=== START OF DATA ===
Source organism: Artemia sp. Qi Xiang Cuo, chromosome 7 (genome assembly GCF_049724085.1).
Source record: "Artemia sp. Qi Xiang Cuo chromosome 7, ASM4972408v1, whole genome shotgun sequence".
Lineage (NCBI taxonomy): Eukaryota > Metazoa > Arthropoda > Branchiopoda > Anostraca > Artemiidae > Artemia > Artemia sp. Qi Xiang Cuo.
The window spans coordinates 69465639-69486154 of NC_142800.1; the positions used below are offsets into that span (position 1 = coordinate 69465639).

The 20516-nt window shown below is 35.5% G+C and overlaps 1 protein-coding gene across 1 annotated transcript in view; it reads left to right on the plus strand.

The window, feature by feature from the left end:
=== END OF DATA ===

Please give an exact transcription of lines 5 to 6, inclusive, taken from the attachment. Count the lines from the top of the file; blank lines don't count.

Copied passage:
The 20516-nt window shown below is 35.5% G+C and overlaps 1 protein-coding gene across 1 annotated transcript in view; it reads left to right on the plus strand.

The window, feature by feature from the left end: